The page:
As a boy, I got to know my paternal grandmother very well, as she lived in our house in her later years. Grandma Butman was a somewhat stern person who liked to rule the roost. Dad gave her that chance for nearly a year when our whole family were her “boarders". This was very difficult for Mother, so the arrangement was finally ended. We loved to refer to her as Cora Frances Cook Staples Mitchell Butman. Grandma had a cat named Tag, who was considerably older than I was. This cat ruled the house, whether Mother liked it or not. In days when a dollar was a lot of money, he was fed salmon one day and liver the next. I was sure he ate better than we did.

No doubt as a result of her years with an alcoholic husband, Grandma became a rabid prohibitionist, a WCTUer. Dad and Mother were also abstainers, so alcoholic beverages of any kind were almost unknown in our house. Once in a while Dad would bring home a can of his favorite candy, rum-flavored toffee. On one of these occasions, Dad teased his mother (as he frequently did) when she accepted a piece of the candy. “You know it has rum in it, Mother.” "Go along with you, Herbert." “Look at the label.” When she read that the candy was indeed flavored with rum, she would have nothing more to do with it, although she had enjoyed eating it for a long time.

Mother’s Forebears

Mother didn’t unearth nearly as much information about her own family. I remember her saying that her great-grandfather Elisha Phelps was born in England, and I have just learned from a conversation my sister Margaret had with her older sister Marion before her death that this Elisha Phelps was one of five Methodist ministers sent to the American colonies in the 1700’s. All five married Catholic women, Elisha’s wife being Rachel Payne of a colonial family of Paynes from Pennsylvania. Elisha Payne Phelps was born in 1815, and also became a Methodist minister. He was a circuit rider for Virginia, Maryland, and Delaware, living in Staunton (Virginia), Cumberland (Maryland), and later on Mt. Vernon Place in Washington. We know that he lived in Cumberland when my grandfather, Thomas William Smith Phelps, was born on Sept. 20, 1850, and that he was the pastor of the Foundry Methodist Church, then in Georgetown, from 1852 to 1854. When the Civil War broke out, the Methodist Church split North and South. The Southern branch offered Rev. Phelps a bishopric, but he supported the Union, and became the District Superintendent for Maryland (and possibly other areas). In moving from Baltimore back to Cumberland in 1863, the freight train carrying all his household goods was burned by a Confederate raiding party. When his church failed to help him replace his furniture and effects, he left the church, studied law, and spent the rest of his life defending imprisoned Confederate soldiers. He had married Mary Winifrede Bennett (for whom my mother was named), daughter of Sidnor Bennett, high sheriff of Loudoun County, Virginia, and called the belle of Loudoun County.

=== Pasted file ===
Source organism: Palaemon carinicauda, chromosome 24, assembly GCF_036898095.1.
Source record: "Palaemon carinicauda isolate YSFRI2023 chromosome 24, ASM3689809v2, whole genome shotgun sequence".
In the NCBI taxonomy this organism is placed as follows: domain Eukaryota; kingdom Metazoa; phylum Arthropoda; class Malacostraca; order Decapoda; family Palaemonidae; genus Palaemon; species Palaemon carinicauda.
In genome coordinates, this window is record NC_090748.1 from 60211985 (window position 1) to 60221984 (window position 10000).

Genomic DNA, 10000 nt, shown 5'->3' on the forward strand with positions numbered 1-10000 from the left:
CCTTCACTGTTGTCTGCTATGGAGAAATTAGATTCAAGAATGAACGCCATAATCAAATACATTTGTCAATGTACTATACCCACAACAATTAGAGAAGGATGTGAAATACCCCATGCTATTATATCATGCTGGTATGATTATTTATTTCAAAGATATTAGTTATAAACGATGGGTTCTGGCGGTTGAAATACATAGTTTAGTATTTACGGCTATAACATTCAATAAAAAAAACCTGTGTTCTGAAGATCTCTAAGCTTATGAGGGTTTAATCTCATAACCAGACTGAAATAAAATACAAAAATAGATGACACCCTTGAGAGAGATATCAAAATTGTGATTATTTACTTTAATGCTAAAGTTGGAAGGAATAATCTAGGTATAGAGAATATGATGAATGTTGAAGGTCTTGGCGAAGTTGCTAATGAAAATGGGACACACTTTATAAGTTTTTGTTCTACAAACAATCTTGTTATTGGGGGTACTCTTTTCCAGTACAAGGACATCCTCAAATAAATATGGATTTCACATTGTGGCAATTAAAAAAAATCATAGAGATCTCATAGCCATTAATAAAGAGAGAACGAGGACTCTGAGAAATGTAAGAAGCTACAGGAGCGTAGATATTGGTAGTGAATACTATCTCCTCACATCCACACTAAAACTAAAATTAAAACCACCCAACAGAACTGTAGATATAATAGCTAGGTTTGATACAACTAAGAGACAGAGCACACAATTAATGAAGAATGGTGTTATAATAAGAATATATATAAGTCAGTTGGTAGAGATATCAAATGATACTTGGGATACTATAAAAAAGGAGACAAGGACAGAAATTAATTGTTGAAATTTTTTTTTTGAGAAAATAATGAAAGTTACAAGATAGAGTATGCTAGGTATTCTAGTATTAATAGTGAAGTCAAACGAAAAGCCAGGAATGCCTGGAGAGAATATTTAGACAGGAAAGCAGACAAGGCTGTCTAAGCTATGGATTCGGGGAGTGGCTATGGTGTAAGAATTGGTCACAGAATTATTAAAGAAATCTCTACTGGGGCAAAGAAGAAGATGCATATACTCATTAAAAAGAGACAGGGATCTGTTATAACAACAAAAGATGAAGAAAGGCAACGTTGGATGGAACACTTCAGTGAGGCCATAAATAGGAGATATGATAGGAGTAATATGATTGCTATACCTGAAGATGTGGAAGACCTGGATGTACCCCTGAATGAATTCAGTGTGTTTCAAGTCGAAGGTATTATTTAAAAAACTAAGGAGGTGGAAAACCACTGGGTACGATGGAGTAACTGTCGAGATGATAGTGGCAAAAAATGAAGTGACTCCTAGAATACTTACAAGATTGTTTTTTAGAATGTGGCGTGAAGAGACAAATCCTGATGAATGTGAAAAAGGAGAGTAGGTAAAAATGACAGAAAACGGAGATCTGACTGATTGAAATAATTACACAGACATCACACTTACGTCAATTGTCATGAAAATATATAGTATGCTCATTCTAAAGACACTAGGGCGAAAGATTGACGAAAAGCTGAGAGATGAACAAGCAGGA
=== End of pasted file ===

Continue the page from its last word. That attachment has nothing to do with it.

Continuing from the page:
Grandpa Phelps

Grandpa Phelps grew up as a preacher’s son, which probably explains why he wouldn’t set foot in a church in his later years. He tells of one Thanksgiving Day when his father sent him to three deacons’ homes with a message. He arrived at each during the Thanksgiving feast and was invited to participate. On arriving home he had his fourth dinner! Grandpa married Mary Josephine Colgen (for whom my younger sister was named) in April of 1875. She had been born in 1850 in York, England, where her father was the architect of the York Abbey. He died before she was born, and her mother came to Boston. On the ship the mother met a man whom she later married. Among their friends was the Nazro family from whom Marion got her middle name. They had three children. Bernard, the first-born, died in infancy. Wilbur Moorhead (my only uncle) was born in 1877, and Mary Winifrede (Mother) was born July 9, 1880, in Laurel, where she grew up. Shortly after Cleveland became President in 1884, Grandpa was appointed head of the Photography Branch of the Treasury Department. He took the first pictures of the city of Washington from the top of the unfinished Washington monument. When Cleveland was defeated for reelection in 1897 (when the family still lived in Laurel), Grandpa lost his job, as Civil Service had not yet come into being and "to the victor belonged the spoils." He didn’t want to tell his ailing wife, so he left each morning as though going to work and returned at night at the appropriate time. He finally found work as the conductor of a horse car on muddy Pennsylvania Avenue, and the family then moved to Washington.